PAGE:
Senate Democratic leaders urged President Barack Obama to act to increase the nation's debt limit, even without congressional approval, in order to avoid a standoff with Republicans over the nation's borrowing authority.
The top four Democrats wrote Obama on Friday to urge him against allowing the debt ceiling becoming a bargaining chip with Republicans, who might threaten to vote against any increase in the debt limit without new spending cuts or entitlement reforms from the administration.
Senate Majority Leader Harry Reid, D-Nev., and three other Democrats wrote:
In the event that Republicans make good on their threat by failing to act, or by moving unilaterally to pass a debt limit extension only as part of unbalanced or unreasonable legislation, we believe you must be willing to take any lawful steps to ensure that America does not break its promises and trigger a global economic crisis -- without Congressional approval, if necessary.
The White House has been loath to assert the type of broad executive privileges that would allow the president to unilaterally increase the amount of money the government is able to borrow in order to cover its obligations. Traditionally, approval of an increase in the debt ceiling has been the province of Congress.
Insisting that America is not a "deadbeat nation," President Obama demanded Congress authorize the U.S. to pay its bills lest the country default on its debts. NBC's Chuck Todd reports.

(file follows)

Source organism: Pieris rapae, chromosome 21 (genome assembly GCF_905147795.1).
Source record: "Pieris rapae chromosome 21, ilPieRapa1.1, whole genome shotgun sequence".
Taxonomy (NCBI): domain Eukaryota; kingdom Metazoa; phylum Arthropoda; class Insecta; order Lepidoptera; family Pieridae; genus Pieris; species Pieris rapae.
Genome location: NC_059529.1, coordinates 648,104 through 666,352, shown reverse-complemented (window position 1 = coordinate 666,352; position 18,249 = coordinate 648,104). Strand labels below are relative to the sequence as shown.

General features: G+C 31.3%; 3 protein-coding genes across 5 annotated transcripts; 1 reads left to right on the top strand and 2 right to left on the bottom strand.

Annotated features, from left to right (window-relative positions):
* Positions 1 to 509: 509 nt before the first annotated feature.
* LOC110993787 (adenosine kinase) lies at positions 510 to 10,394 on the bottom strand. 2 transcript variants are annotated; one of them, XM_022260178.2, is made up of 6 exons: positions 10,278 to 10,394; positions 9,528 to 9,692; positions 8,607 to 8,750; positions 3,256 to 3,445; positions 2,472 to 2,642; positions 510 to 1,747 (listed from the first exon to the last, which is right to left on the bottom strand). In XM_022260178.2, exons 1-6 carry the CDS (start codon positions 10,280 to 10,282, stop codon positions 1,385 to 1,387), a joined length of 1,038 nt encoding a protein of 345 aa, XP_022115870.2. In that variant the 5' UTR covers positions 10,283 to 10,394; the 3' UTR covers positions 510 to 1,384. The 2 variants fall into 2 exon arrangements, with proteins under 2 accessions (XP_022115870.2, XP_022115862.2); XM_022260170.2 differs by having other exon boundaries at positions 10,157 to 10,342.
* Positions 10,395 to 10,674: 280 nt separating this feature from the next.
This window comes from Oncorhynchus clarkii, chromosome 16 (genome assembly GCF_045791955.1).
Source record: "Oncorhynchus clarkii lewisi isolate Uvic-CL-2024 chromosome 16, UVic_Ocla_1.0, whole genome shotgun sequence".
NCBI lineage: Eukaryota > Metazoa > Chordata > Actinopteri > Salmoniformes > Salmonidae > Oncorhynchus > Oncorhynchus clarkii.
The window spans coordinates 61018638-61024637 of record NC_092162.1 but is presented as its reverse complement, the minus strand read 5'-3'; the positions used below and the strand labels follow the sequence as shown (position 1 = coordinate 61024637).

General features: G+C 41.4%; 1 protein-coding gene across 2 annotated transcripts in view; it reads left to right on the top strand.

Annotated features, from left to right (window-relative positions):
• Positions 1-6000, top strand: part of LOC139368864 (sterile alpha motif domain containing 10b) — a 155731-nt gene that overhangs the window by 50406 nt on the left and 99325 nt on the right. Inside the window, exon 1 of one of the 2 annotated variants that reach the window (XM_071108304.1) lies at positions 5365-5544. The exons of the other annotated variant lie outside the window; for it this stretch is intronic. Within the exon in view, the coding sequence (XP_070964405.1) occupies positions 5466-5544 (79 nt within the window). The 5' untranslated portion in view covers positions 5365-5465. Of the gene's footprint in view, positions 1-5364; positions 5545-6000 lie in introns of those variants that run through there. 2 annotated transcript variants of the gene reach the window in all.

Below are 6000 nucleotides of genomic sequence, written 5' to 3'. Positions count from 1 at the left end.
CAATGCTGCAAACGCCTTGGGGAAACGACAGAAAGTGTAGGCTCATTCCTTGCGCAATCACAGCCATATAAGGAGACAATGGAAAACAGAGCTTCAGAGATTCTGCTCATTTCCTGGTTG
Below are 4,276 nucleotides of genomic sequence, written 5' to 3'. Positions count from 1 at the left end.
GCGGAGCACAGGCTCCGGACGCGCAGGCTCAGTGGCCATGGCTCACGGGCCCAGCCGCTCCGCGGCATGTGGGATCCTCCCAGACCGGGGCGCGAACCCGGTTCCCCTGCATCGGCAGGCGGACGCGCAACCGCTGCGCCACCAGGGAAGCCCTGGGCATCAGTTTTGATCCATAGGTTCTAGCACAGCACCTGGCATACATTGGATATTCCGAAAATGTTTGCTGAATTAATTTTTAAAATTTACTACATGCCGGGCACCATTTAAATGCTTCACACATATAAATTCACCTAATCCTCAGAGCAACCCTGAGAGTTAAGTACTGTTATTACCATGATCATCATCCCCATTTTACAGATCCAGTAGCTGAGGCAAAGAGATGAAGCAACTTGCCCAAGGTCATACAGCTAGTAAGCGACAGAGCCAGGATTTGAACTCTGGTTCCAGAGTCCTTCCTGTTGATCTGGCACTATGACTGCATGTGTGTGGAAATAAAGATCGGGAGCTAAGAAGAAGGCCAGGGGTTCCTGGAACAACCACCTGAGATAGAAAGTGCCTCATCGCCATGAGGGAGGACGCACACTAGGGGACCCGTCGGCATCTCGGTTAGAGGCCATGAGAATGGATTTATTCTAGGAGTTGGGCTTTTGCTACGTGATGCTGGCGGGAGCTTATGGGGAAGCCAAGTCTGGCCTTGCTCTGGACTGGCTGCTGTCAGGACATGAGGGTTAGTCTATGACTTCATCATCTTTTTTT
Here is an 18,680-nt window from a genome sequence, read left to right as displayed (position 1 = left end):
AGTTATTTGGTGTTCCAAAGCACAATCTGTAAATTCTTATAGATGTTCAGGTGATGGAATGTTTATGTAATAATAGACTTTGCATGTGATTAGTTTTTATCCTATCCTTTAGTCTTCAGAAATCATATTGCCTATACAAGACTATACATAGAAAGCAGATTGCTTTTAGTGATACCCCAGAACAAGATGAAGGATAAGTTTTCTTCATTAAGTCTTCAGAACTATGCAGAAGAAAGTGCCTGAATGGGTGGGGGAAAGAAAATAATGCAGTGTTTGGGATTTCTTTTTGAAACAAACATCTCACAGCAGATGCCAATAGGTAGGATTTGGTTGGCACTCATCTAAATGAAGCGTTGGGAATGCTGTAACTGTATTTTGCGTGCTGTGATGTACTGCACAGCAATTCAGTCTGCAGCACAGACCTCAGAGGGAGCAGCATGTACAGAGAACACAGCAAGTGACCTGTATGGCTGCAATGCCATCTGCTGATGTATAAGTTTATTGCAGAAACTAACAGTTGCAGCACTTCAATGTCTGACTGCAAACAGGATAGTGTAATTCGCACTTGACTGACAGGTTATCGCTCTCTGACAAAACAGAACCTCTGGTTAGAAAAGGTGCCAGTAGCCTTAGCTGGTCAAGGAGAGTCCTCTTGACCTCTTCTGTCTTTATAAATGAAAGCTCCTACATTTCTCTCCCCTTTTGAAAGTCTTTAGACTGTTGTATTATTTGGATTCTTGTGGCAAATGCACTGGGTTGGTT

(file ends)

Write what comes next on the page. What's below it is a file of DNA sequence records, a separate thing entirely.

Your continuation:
But the 2011 fight over increasing the debt limit almost produced a default. Obama's agreement with Republicans at that time produced the spending cuts that make up the recent "fiscal cliff," which the president and lawmakers didn't fully solve. Obama warned after reaching an agreement with Republicans on taxes earlier this month that he wouldn't bargain over the debt limit, but some GOP lawmakers have begun to speak more openly about using that moment as a point of leverage.
It's not clear what authority Obama would invoke to unilaterally raise the debt ceiling. Popular theories argue he could invoke the 14th Amendment (which says the "validity of the public debt of the U.S. ... shall not be questioned"), invoke an obscure provision allowing the government to mint a $1 trillion coin to pay for the debt, or even issue I.O.U.s.
"We support your view that an extension of the debt limit is not something for which Democrats should have to negotiate," the Democratic leaders wrote. "At the same time, as a separate matter, we agree about the importance of developing a broad, bipartisan agreement on fiscal policy that strengthens our economy and reduces our long-term budget deficit."